Sunday, April 12, 2009

Common-Mode Current Choke Disaster!

It is Spirng time and Spring means rain - lots of rain! Yesterday I wanted to use my SteppIR vertical antenna after a couple of months rest (I've been using my dipoles meanwhile). When I did, the SWR was very high on all bands regardless of the SteppIR tuning. It was 4.3:1 even when the element was completely retracted and the same thing with completely extended element - 40/80 meters tuning - a sure sign of trouble. No matter what I was doing the SWR was not changing and very strong signals were extremely attenuated - about 1/3 of what the dipole was receiving! MFJ-259B was showing the same thing - the impedance was changing a bit on different bands but the SWR stayed very high. Next thing to try was the DVM - aha!!! - DC resistance between ground and antenna was 6-7 kOhm and constantly changing up and down (ideally it should be just a few ohms of DC feedline resistance as the 80m coil has a built-in balun showing as 0 ohm for DC)! After going to the antenna site, everything looked normal until I started the troubleshooting by inspecting first the common-mode current choke/balun in the base of the antenna!
Here is what I have found upon removing the cover of the balun enclosure! Totally flooded - just missing a few toads inside! Not only that! Note the left antenna connector, between the two top screws of the flange connector, where the coaxial is soldered to the center pin receptacle of the female N connector - the pin receptacle, together with the white dielectric insulator (visible between the bolts) were (!) pulled out of the N connector housing and were almost entirely inside the enclosure! As a matter of fact - they were so far out of the connector's barrel - the center pin of the male antenna connector was not making contact - not even close! The solder connection of the coaxial shield was broken off too! I have no idea what happened there but looks like some serious force was in play - I can't do such a thing with my fingers and even with a tool will be a chore! One speculation is ice. In a solid block of ice this might be possible during freezing / melting cycles during the winter but none of  the ferrite toroids were broken! Another possibility is a miniature steam explosion. When I used the antenna last time, was with 1kW according to my logbook, water inside the tightly coupled male-female N connectors could have vaporized and the resulting steam could have pushed out the dielectric inside the box and ripped off the shield's solder joint- the middle insulator is the only part that can easily relief such pressure. Who knows... Bottom line - the whole balun is badly damaged and I'll be making Version 2 once the parts arrive!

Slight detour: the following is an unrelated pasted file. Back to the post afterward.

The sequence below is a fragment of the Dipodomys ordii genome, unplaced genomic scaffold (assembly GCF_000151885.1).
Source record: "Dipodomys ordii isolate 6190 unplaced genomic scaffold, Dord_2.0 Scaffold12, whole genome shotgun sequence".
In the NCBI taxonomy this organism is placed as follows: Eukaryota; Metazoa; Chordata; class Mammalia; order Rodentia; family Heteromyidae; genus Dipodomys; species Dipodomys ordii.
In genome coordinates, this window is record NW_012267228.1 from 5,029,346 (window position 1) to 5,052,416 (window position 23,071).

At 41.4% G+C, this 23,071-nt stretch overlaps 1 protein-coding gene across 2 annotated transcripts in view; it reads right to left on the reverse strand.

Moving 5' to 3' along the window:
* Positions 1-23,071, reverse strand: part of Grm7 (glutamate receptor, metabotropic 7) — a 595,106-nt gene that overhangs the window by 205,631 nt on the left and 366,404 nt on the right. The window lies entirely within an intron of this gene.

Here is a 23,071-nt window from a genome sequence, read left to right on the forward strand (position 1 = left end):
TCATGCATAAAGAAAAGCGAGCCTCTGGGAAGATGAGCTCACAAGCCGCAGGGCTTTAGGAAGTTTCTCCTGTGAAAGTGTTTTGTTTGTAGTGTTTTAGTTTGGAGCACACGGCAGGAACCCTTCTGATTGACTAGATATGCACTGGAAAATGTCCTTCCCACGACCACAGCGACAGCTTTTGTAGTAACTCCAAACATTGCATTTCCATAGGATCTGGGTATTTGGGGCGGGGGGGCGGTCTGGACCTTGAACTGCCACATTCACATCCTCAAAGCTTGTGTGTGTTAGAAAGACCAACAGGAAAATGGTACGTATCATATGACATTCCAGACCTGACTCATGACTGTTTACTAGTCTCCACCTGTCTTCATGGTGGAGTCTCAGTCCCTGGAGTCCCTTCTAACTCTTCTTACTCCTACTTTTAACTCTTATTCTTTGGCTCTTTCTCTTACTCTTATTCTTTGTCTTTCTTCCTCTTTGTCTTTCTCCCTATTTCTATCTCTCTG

The reason for this disaster is very simple - having too much faith in labels such as "Weather resistant electrical box" (aka the balun enclosure) from Home Depot. By "Weather resistant" they actually mean - "water resistant", forgetting that Sun exposure is part of the "Weather". The seal around the cover failed. It is a ring type gasket and either the gasket material changed over time or it was no good in first place. After removing the gasket, the seemingly dry gasket produced a lot of water just by squeezing it with my fingers. Seems to me that the gasket is made of some sort rubberized open-cell foam material (?!? huh?) and it was SOAKED with water. It is possible that the UV exposure broke down the rubberized coating and changed the properties of the material - the gasket no longer functioned as gasket but as a wick letting water to fill the box.
Looks like Carlon - the manufacturer of the so-called "Weather Resistant Electrical Box" needs to learn more about gaskets and materials or revise the description. (Needles to say - the cover was screwed very tightly so the only thing really to blame is the gasket!). There was also a very small discoloration and deformation of the cover (due to the sun exposure) but that was well within the tolerance of the gasket. I should have removed the original gasket when I built this choke and use some silicon sealant instead but back then I didn't even think they will sell electrical boxes with such poor choice of gasket material - now I know - they do! Lesson learned!
Construction notes for the original choke (Ver. 1.0) are on my antenna site. Before the damage, the choke worked just great! The new one, I am planing to build will be of open type design, with no enclosure.
If anyone decides to built this version - my recommendation is to have a small drain hole on the bottom or use a bead of black RTV sealant around the edge of the gasket, once the box is closed to protect the material from UV damage.

1 comment:

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